Mrs. McCrabbie: A few days ago, Jeff Toobin of the New Yorker wrote that "... the Russia and Ukraine scandals are, in fact, one story." Trump's impulsive decision to betray the Kurds is also part of the same story. It's time Republicans realized this. There is nothing illegal about a president's ignoring advisors' recommendations, but it is highly irresponsible to do so against all domestic professional advice, against the national interest, & solely to accommodate the wishes of a foreign leader who has some control over his own private business interests. Trump's "decision-making process" -- which amounts to either "whatever" or "whatever works for me" -- is overwhelming evidence of his unfitness for office (and not for the first time). "High crimes & misdemeanors" need not be actual crimes codified in U.S. law. It isn't a crime to move to Istanbul to work full-time renovating Trump Towers there. But if Trump did so, he would be impeached & removed from office. Betraying U.S. security interests as a favor to a dictator friend is worse than moving to Istanbul. The betrayal of the Kurds & of American security is a stark escalation of shaking down Ukraine at the expense of American security, and that shakedown, as Toobin writes, is an escalation of Trump's campaign-era solicitation of Russian assistance in the 2016 election.

The Cover Story: "Keep Moving, People, Nothing to See Here." Lara Jakes of the New York Times: "American diplomats who had pushed for the Trump administration to restore security funding to Ukraine were advised by the White House to play down the release of the money when it was finally approved, documents show. 'Keep moving, people, nothing to see here ...' Brad Freden, the State Department's acting deputy assistant secretary overseeing issues in Europe and Eurasia, wrote in a Sept. 12 email obtained by The New York Times. He said the National Security Council would not publicly announce that $141 million in State Department assistance was being restored after being held up in what the White House described as a normal review.... [William] Taylor[, the top U.S. envoy in Kiev,] said he planned to announce it in Ukraine. 'I will inform President Zelensky as soon as he is out of a meeting,' Mr. Taylor wrote to Mr. Freden. 'We then intend to make it public here.' Mr. Freden responded in minutes. 'In terms of public messaging, N.S.C. is deliberately treating both the hold and its lifting as administrative matters,' he wrote. 'My advice is to keep your public messaging low-key as well.'... A series of previously unreported internal State Department emails reflect diplomats' frustration with the unexpected freeze on funding that Congress had already approved." ~~~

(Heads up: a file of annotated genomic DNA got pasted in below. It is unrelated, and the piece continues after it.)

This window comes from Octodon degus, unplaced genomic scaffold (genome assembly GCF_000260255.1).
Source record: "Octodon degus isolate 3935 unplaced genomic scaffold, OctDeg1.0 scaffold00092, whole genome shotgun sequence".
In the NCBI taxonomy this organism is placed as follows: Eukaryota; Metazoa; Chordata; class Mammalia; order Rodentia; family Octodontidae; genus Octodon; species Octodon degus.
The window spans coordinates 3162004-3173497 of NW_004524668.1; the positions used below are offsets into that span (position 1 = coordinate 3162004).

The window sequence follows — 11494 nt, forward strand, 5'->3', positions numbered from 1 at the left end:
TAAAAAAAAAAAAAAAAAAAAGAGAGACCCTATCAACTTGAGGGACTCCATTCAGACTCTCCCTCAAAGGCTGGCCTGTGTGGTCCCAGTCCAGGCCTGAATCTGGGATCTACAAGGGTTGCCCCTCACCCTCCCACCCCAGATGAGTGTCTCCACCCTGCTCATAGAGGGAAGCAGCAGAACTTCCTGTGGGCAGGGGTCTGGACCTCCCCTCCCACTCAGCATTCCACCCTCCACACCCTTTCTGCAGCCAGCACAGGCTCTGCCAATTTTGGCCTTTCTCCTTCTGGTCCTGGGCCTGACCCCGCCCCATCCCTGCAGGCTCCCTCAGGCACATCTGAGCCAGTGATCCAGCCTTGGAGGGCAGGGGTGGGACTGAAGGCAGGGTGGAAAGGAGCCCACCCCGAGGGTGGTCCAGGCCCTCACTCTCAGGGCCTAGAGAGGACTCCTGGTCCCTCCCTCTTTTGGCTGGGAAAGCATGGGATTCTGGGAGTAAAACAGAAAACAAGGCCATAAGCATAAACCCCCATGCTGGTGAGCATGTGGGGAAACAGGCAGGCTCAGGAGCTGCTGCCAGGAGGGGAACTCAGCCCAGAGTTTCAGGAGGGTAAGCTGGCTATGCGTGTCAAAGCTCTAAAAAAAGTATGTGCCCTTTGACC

~~~ As Chris Hayes point out, "nothing to see here" is "extremely inculpatory." It's clear Freden -- and no doubt his correspondents -- knew Trump had committed a crime, and "nothing to see here" is an obvious way of acknowledging "but we mustn't talk about it."

Arden Farhi of CBS News: "CBS News has learned the full contents of what appears to be a memo written by the whistleblower one day after President Trump spoke with Ukrainian President Volodymyr Zelensky in July. The memo, dated July 26, is based on a conversation the whistleblower had with an unnamed White House official who listened to the call. According to a source familiar with the matter, the memo was among the factors that led the intelligence community inspector general to determine the whistleblower's formal August 12 complaint was credible. The inspector general testified Friday behind closed doors before the three House committee leading the impeachment inquiry.... [Includes] the full text of the memo, as described to CBS News[.]" ~~~